Cyclades Ferries

On Day 2 of our honeymoon, we had an early morning ferry from Athens to Mykonos. (Read about our Day 1 here). The Piraeus port is the busiest and most popular in Athens, though there are others such as the Rafina and Lavrio ports.

We started from our Airbnb at Neos Kosmos at 6 am. After a short walk to the metro station, we took the red line (M2) back to Syntagma Square. A 90-minutes ticket for the Athens metro will cost you 1.4 EUR. You may change as many lines as you please within the 90 minutes. At Syntagma, we changed to the green line (M1) that terminates at Piraeus. By 7 am, we were at the Piraeus station.


The Piraeus Port


Since we’d booked our ferry tickets online, we were required to show our receipts at the Blue Star booth at the metro station to collect our actual tickets. This is true only of Blue Star; we traveled on Golden Star and Hellenic Seaways for the other two legs of our journey and had no trouble boarding the ferries using just printouts of our online tickets.

Though there are many websites that help you book your ferry, it’s always a good idea to book directly through the ferry company’s official website. Personally, I was overwhelmed by the sheer number of websites that enable ferry bookings and couldn’t make sense of the vast array of prices offered.

Here’s what I did (or How to Book Your Cyclades Ferry in 3 Simple Steps :)):

  1. I did a simple google search of the ferry on the route of my choice (Piraeus to Mykonos in this case). This threw up plenty of results – Blue Star, Golden Star, and Hellenic Seaways are the major ones.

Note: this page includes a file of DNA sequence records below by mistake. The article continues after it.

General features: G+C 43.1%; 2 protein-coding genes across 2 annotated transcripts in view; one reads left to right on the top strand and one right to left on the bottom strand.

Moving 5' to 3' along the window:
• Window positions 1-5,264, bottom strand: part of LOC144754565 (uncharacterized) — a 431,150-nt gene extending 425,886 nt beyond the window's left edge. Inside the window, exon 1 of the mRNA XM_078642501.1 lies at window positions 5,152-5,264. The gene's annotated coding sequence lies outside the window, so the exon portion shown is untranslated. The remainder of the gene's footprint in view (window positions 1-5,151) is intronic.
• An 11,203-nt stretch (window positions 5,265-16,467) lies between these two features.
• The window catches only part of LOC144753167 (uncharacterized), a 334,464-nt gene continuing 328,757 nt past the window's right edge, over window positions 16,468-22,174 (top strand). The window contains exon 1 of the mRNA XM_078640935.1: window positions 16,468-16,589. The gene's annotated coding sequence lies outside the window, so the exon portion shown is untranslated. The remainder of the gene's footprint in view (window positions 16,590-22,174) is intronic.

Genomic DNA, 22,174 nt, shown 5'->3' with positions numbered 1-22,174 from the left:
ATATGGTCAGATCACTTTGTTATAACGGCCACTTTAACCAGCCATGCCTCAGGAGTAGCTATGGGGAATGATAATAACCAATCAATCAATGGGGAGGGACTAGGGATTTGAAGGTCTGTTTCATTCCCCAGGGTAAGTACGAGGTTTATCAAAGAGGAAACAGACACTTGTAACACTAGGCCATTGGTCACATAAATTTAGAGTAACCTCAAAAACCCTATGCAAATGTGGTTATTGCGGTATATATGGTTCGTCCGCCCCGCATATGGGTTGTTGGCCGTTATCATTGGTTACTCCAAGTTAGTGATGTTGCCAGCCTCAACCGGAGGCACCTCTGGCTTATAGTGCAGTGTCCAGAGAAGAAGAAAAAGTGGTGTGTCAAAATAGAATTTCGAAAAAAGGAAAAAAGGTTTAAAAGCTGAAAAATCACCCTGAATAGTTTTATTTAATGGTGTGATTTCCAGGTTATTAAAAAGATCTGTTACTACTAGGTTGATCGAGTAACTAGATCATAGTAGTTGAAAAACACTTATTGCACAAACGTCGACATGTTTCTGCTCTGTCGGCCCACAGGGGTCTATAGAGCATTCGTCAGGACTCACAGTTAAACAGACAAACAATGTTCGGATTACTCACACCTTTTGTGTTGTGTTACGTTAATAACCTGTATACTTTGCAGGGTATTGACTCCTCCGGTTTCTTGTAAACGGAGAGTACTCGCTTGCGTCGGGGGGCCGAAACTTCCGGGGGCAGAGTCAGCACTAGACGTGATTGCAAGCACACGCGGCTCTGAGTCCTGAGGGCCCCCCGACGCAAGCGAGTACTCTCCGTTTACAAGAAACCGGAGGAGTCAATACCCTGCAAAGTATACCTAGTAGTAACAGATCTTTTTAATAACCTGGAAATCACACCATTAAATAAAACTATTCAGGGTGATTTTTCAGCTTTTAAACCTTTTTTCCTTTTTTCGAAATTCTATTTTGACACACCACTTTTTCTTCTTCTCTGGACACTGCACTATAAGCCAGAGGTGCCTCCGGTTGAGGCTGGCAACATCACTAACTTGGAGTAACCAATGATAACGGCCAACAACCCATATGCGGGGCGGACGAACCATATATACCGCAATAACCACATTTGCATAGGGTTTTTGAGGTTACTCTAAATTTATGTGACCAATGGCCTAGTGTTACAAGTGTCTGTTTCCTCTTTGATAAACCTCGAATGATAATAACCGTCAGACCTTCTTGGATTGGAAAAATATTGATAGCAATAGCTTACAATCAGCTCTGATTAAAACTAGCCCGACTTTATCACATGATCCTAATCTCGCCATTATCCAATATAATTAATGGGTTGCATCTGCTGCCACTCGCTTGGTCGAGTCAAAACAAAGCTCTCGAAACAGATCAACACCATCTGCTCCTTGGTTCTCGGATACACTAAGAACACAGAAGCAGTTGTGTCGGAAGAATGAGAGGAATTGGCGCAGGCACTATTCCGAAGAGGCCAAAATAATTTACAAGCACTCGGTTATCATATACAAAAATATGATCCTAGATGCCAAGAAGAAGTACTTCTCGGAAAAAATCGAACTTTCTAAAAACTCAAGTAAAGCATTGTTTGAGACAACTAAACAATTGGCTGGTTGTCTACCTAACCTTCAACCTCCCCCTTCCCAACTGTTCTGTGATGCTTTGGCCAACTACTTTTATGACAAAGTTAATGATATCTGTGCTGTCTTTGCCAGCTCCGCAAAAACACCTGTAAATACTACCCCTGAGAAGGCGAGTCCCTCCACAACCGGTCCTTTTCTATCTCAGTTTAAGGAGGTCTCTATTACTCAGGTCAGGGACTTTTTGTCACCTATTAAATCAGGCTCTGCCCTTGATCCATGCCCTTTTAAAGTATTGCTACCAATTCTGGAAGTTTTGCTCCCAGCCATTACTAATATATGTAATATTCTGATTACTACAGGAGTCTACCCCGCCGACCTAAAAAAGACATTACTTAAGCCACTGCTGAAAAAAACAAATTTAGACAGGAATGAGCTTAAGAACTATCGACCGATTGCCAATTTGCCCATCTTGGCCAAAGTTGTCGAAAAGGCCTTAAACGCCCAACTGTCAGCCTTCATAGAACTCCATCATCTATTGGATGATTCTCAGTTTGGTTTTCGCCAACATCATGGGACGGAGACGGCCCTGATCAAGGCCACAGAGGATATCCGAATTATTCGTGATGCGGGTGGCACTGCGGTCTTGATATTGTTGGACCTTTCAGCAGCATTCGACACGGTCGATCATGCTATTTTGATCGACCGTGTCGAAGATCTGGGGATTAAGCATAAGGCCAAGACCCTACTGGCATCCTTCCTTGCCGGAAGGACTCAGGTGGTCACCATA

2. I compared the prices and timings of these different options which helped me identify the Blue Star ferry at 7.30 am as my best fit option.
  3. I went directly to the Blue Star website and confirmed my booking.

Note: I didn’t ACTUALLY book the tickets right away. I saw the different seating options on the Blue Star website; Special Economy at 29 EUR per head was the cheapest. (As I write this though, I see they now have a new category, the Super Economy at 20 EUR!). You can’t, however, book these two cheapest categories online; these need to be booked in person at the travel agency counters.

There’s an Aktina Travel Services booth at the Athens International Airport that lets you make your booking. And so, I put off booking my ticket until I actually reached Athens. To my dismay, when we arrived at the counter, we were told that the tickets for the cheapest categories were sold out (they book up fairly in advance) and so the cheapest category now available was Economy at 36.5 EUR. Plus they would charge a commission of 2 EUR if booked through the agency. So we chose to go back to our Airbnb and book them online ourselves.

That said, unless you have a local friend in Athens who’s willing to go to the counter and book your super-cheap tickets well in advance, booking the Economy online at your own leisure is probably the best option in case of Blue Star. Golden Star and Hellenic Seaways make available all the travel categories on their respective websites.


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